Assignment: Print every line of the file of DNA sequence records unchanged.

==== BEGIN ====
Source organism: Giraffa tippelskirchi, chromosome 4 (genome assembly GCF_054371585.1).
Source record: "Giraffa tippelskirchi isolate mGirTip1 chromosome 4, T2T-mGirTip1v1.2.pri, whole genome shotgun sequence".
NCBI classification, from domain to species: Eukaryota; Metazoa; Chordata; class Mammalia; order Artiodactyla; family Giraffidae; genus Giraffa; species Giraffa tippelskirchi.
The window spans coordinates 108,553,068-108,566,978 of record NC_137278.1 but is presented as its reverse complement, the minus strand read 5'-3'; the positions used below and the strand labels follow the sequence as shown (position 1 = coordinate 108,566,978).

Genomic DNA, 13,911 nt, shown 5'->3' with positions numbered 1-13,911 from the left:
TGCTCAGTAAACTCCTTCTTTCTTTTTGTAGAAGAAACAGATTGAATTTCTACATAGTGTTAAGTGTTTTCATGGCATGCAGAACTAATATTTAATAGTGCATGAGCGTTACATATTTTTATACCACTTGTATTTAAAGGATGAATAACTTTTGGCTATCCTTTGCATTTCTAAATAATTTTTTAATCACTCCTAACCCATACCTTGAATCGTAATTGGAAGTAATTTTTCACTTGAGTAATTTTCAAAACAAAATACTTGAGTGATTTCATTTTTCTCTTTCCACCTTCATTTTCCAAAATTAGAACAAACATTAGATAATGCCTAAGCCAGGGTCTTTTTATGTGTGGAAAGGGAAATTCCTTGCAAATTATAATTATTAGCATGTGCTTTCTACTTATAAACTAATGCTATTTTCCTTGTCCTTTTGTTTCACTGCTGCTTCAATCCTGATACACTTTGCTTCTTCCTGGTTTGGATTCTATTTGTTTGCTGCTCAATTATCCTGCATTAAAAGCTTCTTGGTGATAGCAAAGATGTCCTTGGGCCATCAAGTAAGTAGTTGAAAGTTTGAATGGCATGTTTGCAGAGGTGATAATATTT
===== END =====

Source organism: Giraffa tippelskirchi, chromosome 4 (genome assembly GCF_054371585.1).
Source record: "Giraffa tippelskirchi isolate mGirTip1 chromosome 4, T2T-mGirTip1v1.2.pri, whole genome shotgun sequence".
NCBI classification, from domain to species: Eukaryota; Metazoa; Chordata; class Mammalia; order Artiodactyla; family Giraffidae; genus Giraffa; species Giraffa tippelskirchi.
The window spans coordinates 108,553,068-108,566,978 of record NC_137278.1 but is presented as its reverse complement, the minus strand read 5'-3'; the positions used below and the strand labels follow the sequence as shown (position 1 = coordinate 108,566,978).

Genomic DNA, 13,911 nt, shown 5'->3' with positions numbered 1-13,911 from the left:
TGCTCAGTAAACTCCTTCTTTCTTTTTGTAGAAGAAACAGATTGAATTTCTACATAGTGTTAAGTGTTTTCATGGCATGCAGAACTAATATTTAATAGTGCATGAGCGTTACATATTTTTATACCACTTGTATTTAAAGGATGAATAACTTTTGGCTATCCTTTGCATTTCTAAATAATTTTTTAATCACTCCTAACCCATACCTTGAATCGTAATTGGAAGTAATTTTTCACTTGAGTAATTTTCAAAACAAAATACTTGAGTGATTTCATTTTTCTCTTTCCACCTTCATTTTCCAAAATTAGAACAAACATTAGATAATGCCTAAGCCAGGGTCTTTTTATGTGTGGAAAGGGAAATTCCTTGCAAATTATAATTATTAGCATGTGCTTTCTACTTATAAACTAATGCTATTTTCCTTGTCCTTTTGTTTCACTGCTGCTTCAATCCTGATACACTTTGCTTCTTCCTGGTTTGGATTCTATTTGTTTGCTGCTCAATTATCCTGCATTAAAAGCTTCTTGGTGATAGCAAAGATGTCCTTGGGCCATCAAGTAAGTAGTTGAAAGTTTGAATGGCATGTTTGCAGAGGTGATAATATTT